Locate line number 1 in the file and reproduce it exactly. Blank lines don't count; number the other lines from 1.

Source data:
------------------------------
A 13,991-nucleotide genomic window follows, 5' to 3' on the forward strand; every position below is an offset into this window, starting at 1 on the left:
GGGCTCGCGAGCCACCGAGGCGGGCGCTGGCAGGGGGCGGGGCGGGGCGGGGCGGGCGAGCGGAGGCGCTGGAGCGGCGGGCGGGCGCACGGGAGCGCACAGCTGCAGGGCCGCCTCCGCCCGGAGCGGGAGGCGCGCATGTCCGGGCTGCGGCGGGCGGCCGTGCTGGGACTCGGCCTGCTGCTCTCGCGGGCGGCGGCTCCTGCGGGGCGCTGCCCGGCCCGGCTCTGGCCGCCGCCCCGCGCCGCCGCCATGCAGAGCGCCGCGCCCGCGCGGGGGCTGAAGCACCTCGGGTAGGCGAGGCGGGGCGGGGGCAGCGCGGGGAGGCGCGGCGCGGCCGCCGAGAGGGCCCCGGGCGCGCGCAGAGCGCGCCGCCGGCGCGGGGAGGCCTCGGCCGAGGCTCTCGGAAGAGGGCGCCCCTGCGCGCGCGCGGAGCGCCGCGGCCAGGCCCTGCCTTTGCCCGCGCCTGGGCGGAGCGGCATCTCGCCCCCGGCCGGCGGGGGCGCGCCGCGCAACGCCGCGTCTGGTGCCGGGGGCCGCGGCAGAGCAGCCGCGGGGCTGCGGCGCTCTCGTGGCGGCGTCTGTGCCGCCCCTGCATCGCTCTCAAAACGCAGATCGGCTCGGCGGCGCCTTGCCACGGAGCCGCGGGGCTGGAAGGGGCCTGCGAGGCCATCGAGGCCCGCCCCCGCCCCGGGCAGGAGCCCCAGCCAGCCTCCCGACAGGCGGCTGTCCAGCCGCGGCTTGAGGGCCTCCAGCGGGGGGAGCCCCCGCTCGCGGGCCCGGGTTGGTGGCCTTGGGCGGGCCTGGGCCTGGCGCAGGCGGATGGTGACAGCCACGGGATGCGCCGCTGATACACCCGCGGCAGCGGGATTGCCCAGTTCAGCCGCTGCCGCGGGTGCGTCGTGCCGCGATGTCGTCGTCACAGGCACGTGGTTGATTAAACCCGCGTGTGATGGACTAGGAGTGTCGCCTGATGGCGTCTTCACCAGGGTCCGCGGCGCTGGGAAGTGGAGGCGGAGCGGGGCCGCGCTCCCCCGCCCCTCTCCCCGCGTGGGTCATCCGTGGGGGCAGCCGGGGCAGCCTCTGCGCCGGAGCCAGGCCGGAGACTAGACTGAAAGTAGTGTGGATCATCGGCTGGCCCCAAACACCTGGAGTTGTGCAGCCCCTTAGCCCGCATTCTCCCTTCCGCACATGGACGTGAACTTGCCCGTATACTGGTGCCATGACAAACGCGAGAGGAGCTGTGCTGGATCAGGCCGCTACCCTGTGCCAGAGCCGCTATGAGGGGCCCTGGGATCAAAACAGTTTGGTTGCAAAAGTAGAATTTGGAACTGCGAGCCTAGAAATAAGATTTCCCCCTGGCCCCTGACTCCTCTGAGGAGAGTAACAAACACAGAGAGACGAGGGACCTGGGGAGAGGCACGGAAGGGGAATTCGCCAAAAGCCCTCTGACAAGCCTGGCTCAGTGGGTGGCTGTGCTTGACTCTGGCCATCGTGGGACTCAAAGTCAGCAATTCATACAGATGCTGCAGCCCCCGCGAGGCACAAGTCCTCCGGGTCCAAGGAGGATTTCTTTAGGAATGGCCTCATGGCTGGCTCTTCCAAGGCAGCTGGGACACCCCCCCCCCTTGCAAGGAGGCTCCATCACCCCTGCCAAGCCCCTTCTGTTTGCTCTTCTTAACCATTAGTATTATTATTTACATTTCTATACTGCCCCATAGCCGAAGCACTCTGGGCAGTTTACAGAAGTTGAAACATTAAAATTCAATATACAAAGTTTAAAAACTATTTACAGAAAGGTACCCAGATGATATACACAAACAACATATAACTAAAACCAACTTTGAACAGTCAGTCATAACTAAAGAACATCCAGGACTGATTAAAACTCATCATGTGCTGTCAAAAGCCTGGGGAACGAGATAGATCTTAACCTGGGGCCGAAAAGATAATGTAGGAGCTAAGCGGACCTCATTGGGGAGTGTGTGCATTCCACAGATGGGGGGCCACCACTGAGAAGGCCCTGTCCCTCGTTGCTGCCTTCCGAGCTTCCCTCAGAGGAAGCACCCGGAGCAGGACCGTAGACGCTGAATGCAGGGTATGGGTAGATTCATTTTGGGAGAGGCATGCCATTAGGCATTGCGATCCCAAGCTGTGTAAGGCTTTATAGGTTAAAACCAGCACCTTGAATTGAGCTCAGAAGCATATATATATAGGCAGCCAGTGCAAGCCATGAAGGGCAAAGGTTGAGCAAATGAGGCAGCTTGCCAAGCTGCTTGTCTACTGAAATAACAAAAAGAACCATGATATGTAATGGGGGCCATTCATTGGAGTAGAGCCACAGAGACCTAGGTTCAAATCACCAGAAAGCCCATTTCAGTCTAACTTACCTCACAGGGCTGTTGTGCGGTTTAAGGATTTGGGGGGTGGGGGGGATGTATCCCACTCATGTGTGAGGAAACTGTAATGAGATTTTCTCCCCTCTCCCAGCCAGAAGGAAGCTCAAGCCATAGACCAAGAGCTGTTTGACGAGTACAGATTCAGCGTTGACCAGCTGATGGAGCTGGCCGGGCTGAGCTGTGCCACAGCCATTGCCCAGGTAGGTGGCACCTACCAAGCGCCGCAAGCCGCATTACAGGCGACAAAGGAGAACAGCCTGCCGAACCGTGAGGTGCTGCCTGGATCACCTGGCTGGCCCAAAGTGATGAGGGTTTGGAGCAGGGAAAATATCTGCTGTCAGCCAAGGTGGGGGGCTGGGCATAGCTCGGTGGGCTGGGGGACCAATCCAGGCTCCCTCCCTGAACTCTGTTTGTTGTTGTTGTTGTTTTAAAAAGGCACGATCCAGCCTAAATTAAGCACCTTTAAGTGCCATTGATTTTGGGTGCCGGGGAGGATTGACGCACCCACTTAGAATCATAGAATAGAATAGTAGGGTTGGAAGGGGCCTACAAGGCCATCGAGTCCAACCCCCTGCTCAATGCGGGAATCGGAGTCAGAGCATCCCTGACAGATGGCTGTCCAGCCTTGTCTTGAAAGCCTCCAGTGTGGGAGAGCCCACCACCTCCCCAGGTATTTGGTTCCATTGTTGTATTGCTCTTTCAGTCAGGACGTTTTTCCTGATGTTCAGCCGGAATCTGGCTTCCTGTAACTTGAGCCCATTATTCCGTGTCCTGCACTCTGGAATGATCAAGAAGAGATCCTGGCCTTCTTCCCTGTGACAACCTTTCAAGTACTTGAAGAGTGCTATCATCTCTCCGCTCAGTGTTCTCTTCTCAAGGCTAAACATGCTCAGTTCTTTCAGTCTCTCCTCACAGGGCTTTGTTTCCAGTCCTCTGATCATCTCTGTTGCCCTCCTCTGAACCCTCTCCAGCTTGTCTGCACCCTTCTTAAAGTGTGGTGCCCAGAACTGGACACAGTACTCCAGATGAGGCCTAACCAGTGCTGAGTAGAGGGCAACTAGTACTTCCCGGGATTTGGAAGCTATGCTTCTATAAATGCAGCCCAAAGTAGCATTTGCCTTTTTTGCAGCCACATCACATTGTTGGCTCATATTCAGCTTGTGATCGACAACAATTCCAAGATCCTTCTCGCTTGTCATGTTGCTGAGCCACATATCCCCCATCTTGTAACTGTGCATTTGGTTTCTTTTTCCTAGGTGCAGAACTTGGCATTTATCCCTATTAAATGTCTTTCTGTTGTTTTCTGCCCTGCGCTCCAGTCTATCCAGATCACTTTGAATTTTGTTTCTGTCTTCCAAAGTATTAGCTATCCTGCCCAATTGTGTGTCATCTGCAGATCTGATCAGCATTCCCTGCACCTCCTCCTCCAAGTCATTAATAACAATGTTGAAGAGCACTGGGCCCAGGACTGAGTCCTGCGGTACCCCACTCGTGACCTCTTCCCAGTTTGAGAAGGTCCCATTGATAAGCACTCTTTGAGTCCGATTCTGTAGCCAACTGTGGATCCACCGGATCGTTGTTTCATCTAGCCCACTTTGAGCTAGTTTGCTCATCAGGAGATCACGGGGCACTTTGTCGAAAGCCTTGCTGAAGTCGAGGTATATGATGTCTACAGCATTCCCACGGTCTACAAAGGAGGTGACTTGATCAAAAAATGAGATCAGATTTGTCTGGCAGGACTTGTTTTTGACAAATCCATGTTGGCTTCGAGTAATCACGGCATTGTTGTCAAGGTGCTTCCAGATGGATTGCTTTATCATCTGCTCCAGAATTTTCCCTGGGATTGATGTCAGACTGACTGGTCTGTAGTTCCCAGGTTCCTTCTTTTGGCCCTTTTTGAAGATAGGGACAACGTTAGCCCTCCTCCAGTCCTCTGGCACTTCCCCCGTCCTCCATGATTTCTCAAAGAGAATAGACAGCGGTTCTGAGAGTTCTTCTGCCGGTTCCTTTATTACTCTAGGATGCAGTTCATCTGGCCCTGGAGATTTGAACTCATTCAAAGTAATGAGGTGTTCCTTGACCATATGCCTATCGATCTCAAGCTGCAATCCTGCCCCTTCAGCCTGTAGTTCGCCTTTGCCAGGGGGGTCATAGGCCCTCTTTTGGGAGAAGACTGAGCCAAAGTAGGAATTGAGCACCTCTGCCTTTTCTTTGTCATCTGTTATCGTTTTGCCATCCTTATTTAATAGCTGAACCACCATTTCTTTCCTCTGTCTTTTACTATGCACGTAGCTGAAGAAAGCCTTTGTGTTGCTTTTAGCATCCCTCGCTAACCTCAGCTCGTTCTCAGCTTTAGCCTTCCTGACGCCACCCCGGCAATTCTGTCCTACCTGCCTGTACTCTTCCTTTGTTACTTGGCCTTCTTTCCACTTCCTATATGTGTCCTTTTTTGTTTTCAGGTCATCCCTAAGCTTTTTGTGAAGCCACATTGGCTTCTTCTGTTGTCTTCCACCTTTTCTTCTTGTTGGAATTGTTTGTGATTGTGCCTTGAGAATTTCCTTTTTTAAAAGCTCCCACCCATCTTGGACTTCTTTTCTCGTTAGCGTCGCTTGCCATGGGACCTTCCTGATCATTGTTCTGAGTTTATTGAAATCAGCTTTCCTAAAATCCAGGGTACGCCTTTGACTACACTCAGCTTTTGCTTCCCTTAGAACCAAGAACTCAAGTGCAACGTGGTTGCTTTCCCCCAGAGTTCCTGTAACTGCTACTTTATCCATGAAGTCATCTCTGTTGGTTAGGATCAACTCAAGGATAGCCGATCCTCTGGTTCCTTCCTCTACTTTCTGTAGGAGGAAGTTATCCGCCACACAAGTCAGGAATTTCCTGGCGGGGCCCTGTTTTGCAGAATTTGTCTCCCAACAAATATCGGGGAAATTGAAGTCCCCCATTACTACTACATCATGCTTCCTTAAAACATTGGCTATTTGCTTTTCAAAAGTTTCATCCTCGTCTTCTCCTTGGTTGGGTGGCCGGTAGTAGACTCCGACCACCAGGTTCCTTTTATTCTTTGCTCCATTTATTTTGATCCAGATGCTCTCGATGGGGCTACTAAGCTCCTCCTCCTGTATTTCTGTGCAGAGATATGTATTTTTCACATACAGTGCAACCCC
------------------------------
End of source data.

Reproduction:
A 13,991-nucleotide genomic window follows, 5' to 3' on the forward strand; every position below is an offset into this window, starting at 1 on the left: